The Macedonian government adopted a motion on starting the changes on the country's constitution, Macedonian government spokesperson Mile Bosnjakovski told a press conference on Monday.
According to Bosnjakovski, the Macedonian government held an extraordinary session during which the motion was proposed to the parliament four substantial changes to the Macedonian Constitution.
The motion envisages, as the first change, the addition of the adjective "North" in the name Republic of Macedonia to align it with its name agreement with Greece.
Macedonia is formally called the Former Yugoslav Republic of Macedonia (FYROM) at the United Nations. Macedonia is also the name of a northern province in Greece. Athens is worried that the use of the same name by the neighboring state could lead to territorial claims.
Following UN-mediated negotiations for years, the governments of Greece and FYROM reached a deal in June to put an end to the name row which had started in 1991.
Under the agreement signed on June 17 by the two governments at Prespes Lake which is the natural border between the two states, FYROM's new name will be "Republic of North Macedonia".
The second change will include changes in the Constitution's section for statehood and legal traditions that will contain concrete documents, Bosnjakovski said.
The third change demands the country to enhance the "border guarantee" for the territorial integrity, political independence and sovereignty of its neighboring countries.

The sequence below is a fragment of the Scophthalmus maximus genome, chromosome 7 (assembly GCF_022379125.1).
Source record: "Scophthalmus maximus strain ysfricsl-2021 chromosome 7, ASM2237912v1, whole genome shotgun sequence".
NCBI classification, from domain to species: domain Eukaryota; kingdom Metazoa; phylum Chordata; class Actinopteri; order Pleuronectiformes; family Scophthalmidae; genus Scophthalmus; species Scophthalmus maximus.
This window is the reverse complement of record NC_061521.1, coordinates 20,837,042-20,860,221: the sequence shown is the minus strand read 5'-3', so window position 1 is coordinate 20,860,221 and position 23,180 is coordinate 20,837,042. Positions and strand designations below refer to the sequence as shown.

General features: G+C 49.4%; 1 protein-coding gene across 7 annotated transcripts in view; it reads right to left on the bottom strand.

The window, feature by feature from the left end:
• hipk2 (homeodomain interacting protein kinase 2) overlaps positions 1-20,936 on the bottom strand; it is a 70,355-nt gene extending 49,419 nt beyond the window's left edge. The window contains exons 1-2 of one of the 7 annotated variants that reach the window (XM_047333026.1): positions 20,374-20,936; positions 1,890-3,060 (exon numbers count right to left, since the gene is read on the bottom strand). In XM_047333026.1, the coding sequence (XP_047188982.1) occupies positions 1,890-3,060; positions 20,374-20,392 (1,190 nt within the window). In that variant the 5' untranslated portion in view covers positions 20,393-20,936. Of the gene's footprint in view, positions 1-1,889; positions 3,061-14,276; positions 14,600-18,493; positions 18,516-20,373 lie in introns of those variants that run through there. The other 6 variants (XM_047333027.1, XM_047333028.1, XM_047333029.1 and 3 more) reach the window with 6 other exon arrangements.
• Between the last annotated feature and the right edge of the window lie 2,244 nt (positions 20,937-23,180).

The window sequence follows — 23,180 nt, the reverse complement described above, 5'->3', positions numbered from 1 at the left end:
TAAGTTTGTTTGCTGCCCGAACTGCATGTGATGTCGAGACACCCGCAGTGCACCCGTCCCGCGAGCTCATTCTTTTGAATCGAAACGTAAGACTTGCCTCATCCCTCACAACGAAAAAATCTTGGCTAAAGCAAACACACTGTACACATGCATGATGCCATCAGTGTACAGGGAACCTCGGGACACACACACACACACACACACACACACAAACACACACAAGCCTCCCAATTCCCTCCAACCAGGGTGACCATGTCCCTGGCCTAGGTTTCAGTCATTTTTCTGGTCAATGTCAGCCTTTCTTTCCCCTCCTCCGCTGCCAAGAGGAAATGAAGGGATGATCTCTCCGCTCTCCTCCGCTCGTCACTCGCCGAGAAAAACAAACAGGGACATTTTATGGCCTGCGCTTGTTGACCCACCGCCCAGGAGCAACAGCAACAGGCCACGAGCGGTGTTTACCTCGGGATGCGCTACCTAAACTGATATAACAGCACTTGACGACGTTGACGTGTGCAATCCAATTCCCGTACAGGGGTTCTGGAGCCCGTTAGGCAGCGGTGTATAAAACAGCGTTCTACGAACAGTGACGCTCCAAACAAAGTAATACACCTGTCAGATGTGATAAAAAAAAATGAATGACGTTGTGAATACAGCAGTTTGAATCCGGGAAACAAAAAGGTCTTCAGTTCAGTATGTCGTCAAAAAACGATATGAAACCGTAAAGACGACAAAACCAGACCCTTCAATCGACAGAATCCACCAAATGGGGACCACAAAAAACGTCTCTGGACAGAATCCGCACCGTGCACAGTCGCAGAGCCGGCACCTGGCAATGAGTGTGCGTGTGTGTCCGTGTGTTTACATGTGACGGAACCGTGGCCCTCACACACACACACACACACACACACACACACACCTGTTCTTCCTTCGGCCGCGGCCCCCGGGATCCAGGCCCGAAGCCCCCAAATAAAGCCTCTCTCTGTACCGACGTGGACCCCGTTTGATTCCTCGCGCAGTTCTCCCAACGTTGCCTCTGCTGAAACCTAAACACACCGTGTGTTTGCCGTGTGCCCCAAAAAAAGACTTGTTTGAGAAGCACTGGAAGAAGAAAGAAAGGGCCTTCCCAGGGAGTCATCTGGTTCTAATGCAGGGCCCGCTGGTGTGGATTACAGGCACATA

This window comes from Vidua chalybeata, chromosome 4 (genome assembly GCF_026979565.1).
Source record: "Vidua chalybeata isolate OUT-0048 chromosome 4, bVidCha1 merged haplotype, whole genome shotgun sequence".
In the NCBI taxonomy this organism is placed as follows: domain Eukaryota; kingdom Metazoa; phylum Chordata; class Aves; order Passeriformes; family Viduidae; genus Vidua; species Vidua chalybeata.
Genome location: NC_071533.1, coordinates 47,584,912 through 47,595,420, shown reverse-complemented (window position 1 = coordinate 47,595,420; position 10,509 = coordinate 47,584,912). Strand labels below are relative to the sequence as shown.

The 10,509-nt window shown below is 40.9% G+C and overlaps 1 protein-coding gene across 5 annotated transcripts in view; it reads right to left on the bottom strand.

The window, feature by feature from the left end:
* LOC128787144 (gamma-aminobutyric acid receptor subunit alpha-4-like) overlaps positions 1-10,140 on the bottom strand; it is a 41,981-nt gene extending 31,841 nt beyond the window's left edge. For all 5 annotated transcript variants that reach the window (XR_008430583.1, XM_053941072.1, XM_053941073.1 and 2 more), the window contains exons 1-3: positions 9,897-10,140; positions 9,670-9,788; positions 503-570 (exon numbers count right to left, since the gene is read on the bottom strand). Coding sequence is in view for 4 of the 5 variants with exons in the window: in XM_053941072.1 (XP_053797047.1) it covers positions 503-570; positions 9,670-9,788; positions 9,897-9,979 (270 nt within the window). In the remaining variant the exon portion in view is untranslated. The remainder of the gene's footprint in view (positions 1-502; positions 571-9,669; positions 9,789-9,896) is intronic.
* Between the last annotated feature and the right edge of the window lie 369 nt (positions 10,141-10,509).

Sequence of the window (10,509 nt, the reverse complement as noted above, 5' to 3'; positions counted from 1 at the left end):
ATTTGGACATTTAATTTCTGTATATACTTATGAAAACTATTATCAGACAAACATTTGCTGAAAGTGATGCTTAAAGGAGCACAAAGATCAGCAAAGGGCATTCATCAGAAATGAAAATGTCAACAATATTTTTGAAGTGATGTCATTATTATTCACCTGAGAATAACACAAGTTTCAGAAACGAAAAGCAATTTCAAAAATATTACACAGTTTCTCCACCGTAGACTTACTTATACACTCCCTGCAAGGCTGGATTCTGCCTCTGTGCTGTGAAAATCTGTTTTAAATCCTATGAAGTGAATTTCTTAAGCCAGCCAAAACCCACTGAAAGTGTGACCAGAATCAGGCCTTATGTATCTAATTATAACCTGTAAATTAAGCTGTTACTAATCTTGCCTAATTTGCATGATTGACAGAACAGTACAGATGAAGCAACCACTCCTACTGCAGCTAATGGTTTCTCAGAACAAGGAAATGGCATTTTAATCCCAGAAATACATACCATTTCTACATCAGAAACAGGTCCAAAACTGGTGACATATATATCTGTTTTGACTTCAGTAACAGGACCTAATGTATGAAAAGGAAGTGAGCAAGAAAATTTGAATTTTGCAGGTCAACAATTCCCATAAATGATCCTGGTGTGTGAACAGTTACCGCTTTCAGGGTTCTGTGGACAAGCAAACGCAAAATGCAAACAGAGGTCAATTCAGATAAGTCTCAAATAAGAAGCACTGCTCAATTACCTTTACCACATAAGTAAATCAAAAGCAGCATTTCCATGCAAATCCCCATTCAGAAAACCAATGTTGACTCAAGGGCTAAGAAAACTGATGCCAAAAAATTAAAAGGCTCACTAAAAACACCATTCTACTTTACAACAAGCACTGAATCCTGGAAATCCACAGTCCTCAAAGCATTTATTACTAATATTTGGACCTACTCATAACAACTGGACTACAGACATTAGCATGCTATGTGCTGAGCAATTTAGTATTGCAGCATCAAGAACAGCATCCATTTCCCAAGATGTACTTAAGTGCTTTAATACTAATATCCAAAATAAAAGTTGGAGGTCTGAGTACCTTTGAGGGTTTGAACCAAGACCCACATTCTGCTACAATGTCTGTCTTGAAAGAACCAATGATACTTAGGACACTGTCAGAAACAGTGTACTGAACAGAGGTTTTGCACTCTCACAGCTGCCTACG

The last change, Bosnjakovski explained, involves the article 49 that determines the care of the country for its diaspora, which means that Macedonia will be obligated to take care of the rights of the Macedonian people who reside abroad.
After receiving the government motion, the Macedonian parliament is expected to schedule a plenary session and a session of its Committee on Constitutional Matters.
On Sept. 30, the turnout of Macedonia's referendum on the name agreement with Greece, based on the data on the website of the country's State Electoral Commission (SEC) after counting of all votes on Monday, was 36.91 percent -- below the 50 percent needed for the results to be considered valid in line with the constitution.
According to the SEC, of 666,743 people who voted in Sunday's referendum, 91.46 percent of votes were in favor of the deal, and 5.65 percent were against.
The referendum question they had to vote "for" or "against" read: "Are you in favor of EU and NATO membership by accepting the agreement between the Republic of Macedonia and the Republic of Greece?"